In college, I was a music major. I went to the Interlochen Center for the Arts as a camp counselor, thinking I would end up being a music teacher. When I was there, I realized I was a mediocre musician, but I really loved the forest. That changed my life.

Photo courtesy of Tina Gohr

Coggin Heeringa | Sturgeon Bay, WI

I have worked as an instructor of environmental education every summer at Interlochen since…well, for 50 years. So, I guess I’ve been a naturalist for half a century.

I grew up in Illinois, and I lived for 10 years in Washington state, but for the last 32 years I’ve lived in Door County. For the first 10 years, I was the naturalist at Newport State Park. The principal at an elementary school in Sturgeon Bay used to come on my nature hikes. One day she said, “Our district has started a school forest. Why don’t you apply to work with us?” And it came to pass.

All those years I was teaching at Sturgeon Bay, we were raising money to build a learning center out here at Crossroads at Big Creek. We wanted to get kids away from screens. Back then it was MTV; kids were spending way too much time on MTV and we thought they should get outside. Eventually I stopped teaching at the school and started working for Crossroads. I was the first employee.  

When we bought the property, it was really degraded. I think the real estate notice in the paper said, ‘A great place for a gas station.’ We wanted to change this ‘great place for a gas station’ into a viable, restored, sustainable habitat for wildlife, for plants, and for the people who interact with them.

Usually in May we are quite busy at the Crossroads. Seven schools held their Earth Day celebrations out here, we typically host an experimental archaeology experience for middle school students, we have Master Gardener lectures and Learning and Retirement classes. But because of COVID-19, everything was canceled.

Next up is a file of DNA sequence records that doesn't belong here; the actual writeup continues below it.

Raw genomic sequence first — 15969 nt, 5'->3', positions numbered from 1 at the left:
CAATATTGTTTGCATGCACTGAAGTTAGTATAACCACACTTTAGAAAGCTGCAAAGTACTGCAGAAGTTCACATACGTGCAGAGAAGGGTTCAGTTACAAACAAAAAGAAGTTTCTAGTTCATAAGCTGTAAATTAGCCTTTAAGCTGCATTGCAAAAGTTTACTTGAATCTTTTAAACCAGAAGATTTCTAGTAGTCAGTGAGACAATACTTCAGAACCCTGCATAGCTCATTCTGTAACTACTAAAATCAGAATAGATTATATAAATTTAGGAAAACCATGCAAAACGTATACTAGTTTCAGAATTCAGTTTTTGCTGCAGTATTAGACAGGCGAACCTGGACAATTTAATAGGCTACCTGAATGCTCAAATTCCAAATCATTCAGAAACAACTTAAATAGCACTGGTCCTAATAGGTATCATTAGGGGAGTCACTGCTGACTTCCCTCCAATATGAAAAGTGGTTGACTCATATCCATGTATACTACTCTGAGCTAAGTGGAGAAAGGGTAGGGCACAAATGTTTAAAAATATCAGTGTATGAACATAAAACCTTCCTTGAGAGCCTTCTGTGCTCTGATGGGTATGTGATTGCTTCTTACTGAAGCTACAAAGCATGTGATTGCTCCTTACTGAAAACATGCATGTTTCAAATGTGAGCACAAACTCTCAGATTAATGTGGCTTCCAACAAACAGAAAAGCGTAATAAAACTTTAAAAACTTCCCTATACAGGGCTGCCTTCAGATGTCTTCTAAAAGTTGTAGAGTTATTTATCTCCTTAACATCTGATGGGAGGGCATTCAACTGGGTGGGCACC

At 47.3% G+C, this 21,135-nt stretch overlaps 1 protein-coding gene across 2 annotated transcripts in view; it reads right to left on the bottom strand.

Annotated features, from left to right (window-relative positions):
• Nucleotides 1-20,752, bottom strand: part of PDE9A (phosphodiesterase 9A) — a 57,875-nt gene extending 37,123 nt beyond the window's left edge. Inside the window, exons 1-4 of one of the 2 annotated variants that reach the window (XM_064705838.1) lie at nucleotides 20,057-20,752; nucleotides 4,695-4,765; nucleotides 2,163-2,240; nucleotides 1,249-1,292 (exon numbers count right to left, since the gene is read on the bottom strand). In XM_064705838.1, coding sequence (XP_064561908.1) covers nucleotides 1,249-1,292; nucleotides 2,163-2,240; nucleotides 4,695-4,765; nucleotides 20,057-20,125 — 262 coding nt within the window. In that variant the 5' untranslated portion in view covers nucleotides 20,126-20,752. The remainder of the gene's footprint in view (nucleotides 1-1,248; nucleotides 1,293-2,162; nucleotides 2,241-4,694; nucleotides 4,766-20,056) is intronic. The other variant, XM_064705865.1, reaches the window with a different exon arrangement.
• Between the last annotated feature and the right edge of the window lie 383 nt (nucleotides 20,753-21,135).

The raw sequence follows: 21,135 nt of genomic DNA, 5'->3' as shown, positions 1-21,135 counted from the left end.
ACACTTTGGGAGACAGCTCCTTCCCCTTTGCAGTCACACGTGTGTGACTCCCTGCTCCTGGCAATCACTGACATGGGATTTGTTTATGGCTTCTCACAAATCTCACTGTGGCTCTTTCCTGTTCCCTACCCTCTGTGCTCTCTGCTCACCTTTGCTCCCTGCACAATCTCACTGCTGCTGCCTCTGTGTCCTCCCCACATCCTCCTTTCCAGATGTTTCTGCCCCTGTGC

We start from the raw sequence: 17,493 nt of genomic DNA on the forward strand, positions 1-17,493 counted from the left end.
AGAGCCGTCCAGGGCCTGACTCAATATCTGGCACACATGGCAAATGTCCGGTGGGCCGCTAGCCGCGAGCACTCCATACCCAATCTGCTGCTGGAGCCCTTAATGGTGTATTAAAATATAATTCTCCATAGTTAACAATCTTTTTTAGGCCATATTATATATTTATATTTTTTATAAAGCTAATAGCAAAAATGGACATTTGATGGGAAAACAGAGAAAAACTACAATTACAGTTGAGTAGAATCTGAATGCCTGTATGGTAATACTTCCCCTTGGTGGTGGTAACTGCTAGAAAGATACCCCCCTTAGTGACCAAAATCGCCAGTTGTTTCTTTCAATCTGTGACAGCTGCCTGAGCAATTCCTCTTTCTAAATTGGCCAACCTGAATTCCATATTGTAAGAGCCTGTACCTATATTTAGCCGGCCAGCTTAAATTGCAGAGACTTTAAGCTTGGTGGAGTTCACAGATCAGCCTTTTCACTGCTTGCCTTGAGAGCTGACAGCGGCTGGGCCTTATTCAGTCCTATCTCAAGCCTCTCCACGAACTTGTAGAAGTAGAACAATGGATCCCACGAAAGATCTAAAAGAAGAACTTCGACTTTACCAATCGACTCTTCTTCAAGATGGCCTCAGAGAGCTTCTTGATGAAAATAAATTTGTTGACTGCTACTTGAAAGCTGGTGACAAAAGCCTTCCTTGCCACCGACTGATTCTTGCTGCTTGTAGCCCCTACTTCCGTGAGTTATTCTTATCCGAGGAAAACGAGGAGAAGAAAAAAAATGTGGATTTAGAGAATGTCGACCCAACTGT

We’ve moved our programming outside. Because we are free and open 24/7, we have been able to do wonderful things. We’ve had more users than we’ve ever had before. The programming is different, and it certainly wasn’t what I planned or what I dreamed. But we’re coping. Especially during the lockdown, we provided a place where people could feel safe and get outdoors and get in touch with nature without endangering themselves.

Our archaeology program has been going on for ten years. Grants from the Wisconsin Humanities Council enabled us to hire Midwest Archaeological Consultants to supervise the dig, and middle school classes participate. We called it the middle school archaeological project, but the kids started calling it the Big Dig. Every year we invite all the schools in the whole Door Peninsula to come out for the Big Dig. The students do shovel testing, they do the excavation of a test unit, they do hikes with me. This year we were all set up to do this great dig, and COVID hit.

We’re still doing the dig, but instead of having it in one exhausting week in which we have buses arrive every morning and afternoon and hundreds of kids come through, we’re expanding it to a two-to-three-week period and will continue in the spring. Currently, we’re working with the videographers and school media specialists who film as we’re digging and will offer students an interactive virtual experience. It’s not like hands-on, but instead, we’ve opened the dig to the public.

When I was the Crossroads Director, I used to spend all my time at the computer. Now, as Program director…well, it’s opened a new door to me. I’m working outdoors with people …at a distance… or doing restoration work. I am providing a place where people can feel safe. My job may look like a lot of fun, right? Well, actually, pulling out buckthorn or reed canary grass, some people wouldn’t consider that fun. But I’m outside, I’m in the sunlight.

But oh my goodness, when we can have the kids out here doing archaeological digs, when we can have school field trips and adult programming …I can’t wait.”

Coggin’s story is part of Love Wisconsin’s Covid-19 series. Through this series we are featuring shorter stories to offer a time capsule into life in Wisconsin during this extraordinary time.

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